Author: BM Koech

Ezekiel Kemboi

Olympic Medals: 2 Gold; 0 Silver; 0 Bronze Ezekiel Kemboi Cheboi is currently Kenya’s most famous athlete, known for his eternal eccentrics, his victory dancing routine and his comradery. Born in Elgeyo-Marakwet County, he came into the limelight after winning the 2001 3,000mS Africa Junior Championships. His personal best of 7:55.76, set in Monaco in 2011, makes him the sixth fastest runner in this discipline of all time. He is a four time World Champion, and the most decorated steeplechase athlete in history. He won gold at the 2004 and 2012 Olympics, running in 8:05.83 and 8:18.56 respectively. He finished 7th in Beijing 2008 and 3rd in Rio 2018, although he was later disqualified from the latter, a few hours after he had announced his...

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David Rudisha

Olympic Medals: 2 Gold; 0 Silver; 0 Bronze David Lekuta Rudisha is one of the world’s greatest ever 800m runners. He currently holds the top three, six of the top ten and ten of the top twenty fastest times over the distance. After winning the World Junior Championship in 2006, the 6”3’ entered athletic folklore on 22 Aug 2010 after he broke the 13 year old 800m world record in 1:41.09, and one week later broke his own record by running a 1:14.01. Rudisha won his first Olympic gold medal in London 2012, breaking his world record again in 1:40.91, the first and only athlete to ever break the 1:41 barrier. Despite a four year period blighted by injury after that, he came back to win his second gold at the 2016 Games in Rio in...

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Introducing Kenya’s Olympic Medallists

Kenya’s Olympic Medallists: 1964 – 2016 is our new book, and as the title implies, is a book about every Kenyan who has ever won an Olympic Medal. In this book, we feature each of the medallists, giving a brief bio of every athlete. By reading it, you learn a little about each of these athletes. We feature every athlete’s date of birth, special event, medal summary and a bio, with specific focus on their Olympic achievement. Kenya is, by far, Africa’s most successful country at the Olympics, winning a total of 100 (31 gold, 38 silver and 31 bronze) medals. Since Kenya’s first participated at the 1956 Olympics in Melbourne, Australia, the country has won at least one medal at the 1964 Olympics, apart from the boycotted games in 1976 and 1980 games in Montreal and Moscow respectively. This book will be available on the Athletics of Kenya Store and on Amazon in soft copy, and within outlets in Nairobi in hard copy. Payment for the book has been made easy. You can purchase it easily using any of the Kenyan mobile payment systems (MPESA, Airtel Money, Yu Money), Paypal, MasterCard or Visa. You can also order and have a copy delivered to you within Nairobi free of charge, and with shipping fees depending on where you are in the world. If you’d like a copy signed by...

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Wario Disbands Olympic Committee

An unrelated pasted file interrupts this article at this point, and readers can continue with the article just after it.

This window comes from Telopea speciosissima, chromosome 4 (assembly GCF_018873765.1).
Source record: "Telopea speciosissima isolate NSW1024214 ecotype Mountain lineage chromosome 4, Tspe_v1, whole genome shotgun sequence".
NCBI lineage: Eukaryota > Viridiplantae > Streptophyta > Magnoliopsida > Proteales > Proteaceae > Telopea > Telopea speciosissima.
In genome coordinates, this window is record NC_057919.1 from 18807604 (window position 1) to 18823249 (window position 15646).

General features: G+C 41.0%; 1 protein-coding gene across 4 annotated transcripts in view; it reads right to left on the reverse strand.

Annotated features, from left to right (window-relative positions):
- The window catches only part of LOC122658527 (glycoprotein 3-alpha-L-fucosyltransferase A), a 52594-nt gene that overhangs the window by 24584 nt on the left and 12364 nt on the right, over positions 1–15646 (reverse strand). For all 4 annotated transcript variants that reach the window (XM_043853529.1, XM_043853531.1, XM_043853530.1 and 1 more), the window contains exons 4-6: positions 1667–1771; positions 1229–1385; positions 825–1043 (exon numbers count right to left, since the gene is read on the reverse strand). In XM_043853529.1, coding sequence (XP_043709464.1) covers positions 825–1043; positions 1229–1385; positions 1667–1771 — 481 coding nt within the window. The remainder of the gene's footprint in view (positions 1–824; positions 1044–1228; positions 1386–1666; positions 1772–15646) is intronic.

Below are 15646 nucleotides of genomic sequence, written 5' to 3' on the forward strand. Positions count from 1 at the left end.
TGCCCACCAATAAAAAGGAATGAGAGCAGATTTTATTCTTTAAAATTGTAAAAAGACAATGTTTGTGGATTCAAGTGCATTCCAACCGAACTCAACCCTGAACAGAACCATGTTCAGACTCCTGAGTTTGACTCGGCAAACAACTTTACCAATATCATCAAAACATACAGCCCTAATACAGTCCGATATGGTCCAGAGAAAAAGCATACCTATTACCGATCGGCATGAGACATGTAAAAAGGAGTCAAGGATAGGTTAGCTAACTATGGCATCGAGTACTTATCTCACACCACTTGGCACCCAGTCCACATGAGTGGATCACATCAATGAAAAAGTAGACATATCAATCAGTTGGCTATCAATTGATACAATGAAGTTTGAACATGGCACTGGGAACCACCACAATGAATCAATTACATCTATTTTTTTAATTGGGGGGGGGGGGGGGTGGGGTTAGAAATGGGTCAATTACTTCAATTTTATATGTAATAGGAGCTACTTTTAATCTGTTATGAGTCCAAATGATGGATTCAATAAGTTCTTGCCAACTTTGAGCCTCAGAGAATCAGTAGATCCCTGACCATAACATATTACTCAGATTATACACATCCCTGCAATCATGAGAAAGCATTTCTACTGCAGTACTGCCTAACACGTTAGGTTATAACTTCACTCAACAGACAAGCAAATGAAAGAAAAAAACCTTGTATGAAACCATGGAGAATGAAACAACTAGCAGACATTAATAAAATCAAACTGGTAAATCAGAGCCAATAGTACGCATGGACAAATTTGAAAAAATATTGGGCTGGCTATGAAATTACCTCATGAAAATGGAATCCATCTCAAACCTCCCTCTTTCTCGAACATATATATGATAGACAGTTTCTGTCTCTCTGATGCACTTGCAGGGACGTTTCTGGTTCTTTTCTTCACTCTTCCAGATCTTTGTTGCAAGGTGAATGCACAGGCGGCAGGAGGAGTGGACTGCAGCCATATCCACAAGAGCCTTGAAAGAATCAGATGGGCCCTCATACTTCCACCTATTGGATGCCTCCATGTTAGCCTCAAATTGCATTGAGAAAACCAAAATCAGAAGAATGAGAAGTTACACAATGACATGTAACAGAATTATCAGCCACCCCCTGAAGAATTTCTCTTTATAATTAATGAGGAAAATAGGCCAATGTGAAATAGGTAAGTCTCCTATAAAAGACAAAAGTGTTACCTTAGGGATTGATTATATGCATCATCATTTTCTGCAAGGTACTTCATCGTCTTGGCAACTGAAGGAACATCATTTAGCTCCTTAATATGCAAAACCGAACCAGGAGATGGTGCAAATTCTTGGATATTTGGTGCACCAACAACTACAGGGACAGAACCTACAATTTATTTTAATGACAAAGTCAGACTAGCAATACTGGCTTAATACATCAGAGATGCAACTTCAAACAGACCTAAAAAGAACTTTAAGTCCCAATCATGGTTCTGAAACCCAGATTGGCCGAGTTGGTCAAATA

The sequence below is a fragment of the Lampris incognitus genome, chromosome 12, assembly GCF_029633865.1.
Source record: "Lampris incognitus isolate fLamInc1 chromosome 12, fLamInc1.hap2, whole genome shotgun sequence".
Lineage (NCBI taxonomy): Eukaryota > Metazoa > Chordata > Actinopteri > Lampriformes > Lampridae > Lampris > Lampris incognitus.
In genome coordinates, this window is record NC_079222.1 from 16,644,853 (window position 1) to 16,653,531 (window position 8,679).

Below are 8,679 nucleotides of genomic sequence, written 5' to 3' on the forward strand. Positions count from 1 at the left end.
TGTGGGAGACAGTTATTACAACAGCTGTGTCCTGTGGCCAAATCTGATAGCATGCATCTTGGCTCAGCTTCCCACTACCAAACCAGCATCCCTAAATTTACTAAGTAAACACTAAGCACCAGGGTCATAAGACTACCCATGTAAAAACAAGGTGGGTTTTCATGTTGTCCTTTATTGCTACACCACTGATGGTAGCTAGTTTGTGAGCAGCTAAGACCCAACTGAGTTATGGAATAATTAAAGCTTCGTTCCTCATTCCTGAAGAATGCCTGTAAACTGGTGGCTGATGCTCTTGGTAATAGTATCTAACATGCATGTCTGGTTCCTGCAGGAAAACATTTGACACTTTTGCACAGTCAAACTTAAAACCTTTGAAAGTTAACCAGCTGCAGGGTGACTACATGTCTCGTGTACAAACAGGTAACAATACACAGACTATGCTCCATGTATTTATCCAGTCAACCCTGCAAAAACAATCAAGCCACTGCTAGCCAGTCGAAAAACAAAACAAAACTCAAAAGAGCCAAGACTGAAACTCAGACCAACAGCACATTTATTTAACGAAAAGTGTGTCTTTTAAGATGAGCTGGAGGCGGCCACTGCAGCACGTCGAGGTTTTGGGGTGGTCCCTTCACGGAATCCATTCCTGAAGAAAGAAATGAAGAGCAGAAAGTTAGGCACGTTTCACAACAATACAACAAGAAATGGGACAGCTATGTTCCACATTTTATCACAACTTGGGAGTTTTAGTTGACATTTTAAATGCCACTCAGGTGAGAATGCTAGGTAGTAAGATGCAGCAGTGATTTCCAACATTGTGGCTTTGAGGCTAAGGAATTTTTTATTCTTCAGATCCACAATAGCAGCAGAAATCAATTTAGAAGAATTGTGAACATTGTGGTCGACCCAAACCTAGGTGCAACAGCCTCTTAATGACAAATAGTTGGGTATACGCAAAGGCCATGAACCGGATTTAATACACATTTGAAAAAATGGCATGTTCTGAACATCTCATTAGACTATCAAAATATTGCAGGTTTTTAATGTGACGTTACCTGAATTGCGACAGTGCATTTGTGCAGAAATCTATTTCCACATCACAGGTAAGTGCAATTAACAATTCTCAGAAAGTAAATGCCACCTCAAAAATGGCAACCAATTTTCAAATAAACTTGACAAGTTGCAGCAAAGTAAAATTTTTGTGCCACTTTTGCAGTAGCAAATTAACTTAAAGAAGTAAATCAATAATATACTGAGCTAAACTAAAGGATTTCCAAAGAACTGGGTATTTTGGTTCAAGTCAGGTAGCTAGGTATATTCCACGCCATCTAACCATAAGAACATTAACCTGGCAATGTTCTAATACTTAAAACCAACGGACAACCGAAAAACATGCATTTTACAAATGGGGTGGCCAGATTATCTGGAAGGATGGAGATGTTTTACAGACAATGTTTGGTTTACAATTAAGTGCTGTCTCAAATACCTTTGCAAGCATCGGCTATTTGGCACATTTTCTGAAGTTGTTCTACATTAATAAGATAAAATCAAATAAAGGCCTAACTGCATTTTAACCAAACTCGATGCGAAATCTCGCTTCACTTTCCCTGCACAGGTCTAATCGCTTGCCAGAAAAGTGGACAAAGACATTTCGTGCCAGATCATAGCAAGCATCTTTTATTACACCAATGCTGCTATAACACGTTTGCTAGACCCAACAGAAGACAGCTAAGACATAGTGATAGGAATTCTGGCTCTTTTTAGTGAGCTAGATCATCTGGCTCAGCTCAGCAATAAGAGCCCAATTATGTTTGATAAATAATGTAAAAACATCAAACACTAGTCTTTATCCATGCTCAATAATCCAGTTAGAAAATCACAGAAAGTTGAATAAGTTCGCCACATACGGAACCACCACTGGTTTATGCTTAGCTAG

Hassan Wario, the Cabinet Secretary for Sport, has officially disbanded the National Olympic Committee of Kenya. This comes after the NOC was accussed of grossly mismanaging the team that competed at the just-concluded 2016 Olympics in Rio de Janeiro, Brazil. Furthermore, the Cabinet Secretary has called for an investigation into the matter, and transferred the duties of the Committee temporarily to the Sports Kenya Management Board. The investigating team is required to present its findings by Sept 30. The athletes at the games were treated very unprofessionally, and there have been various complaints. Among them are the ‘mishap’ that nearly led to javelin silver medallist Julius Yego missing his flight to Rio, mismanagement of paperwork that nearly cost sprinter Calvin Nkanata his place in the team, and the fact that several runners, including reigning 1.500m world champion Asbel Kiprop, had to make personal arrangement to travel to Brazil for the Olympics. This move has been welcomed perhaps most enthusiastically by the Kenya Coaches Association, who felt most aggrieved by the behaviour of the NOCK. Most of them were frozen out of the team that travelled to Rio, and a few that made their way there were not given official recognition when they reported to the Athletics Village, meaning they were unable to access their athletes. The Cabinet Secretary has exonerated himself from any blame, saying his ministry was not directly...

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Five Highs and Five Lows: The Olympic Report, Part II

In Part I of this report, we discussed the good that came out of the previous Olympic games. In Part II, we jump right into The Lows 1. Corruption I have to be honest, from the beginning. It’s very difficult to write about the management of athletics in Kenya without getting a bit emotional. So, if I do get a bit abrasive, I offer no apologies. The truth has got to be said. We treat our athletes, our greatest national heroes and the people who have put us on the global map more than anyone else, like bat droppings. When the Olympic team went to Rio, the level of disorganization was simply staggering. At this point, we are busy pointing fingers at the just disbanded National Olympic Committee, the Ministry of Sports and other bodies, but these are problems that could have been rooted out long before the Olympics came along. Kenya’s track record when it comes to corruption is perhaps as colourful as our record on the running track, and after the saga that nearly led to our disqualification from the Rio 2016 Games for doping, we should have been sufficiently angry. We were not. We let things fester, and the corruption that has infected and festered at the Ministry of Sports, Athletics Kenya and the National Olympic Committee is finally seeping through and dripping it’s smelliness onto...

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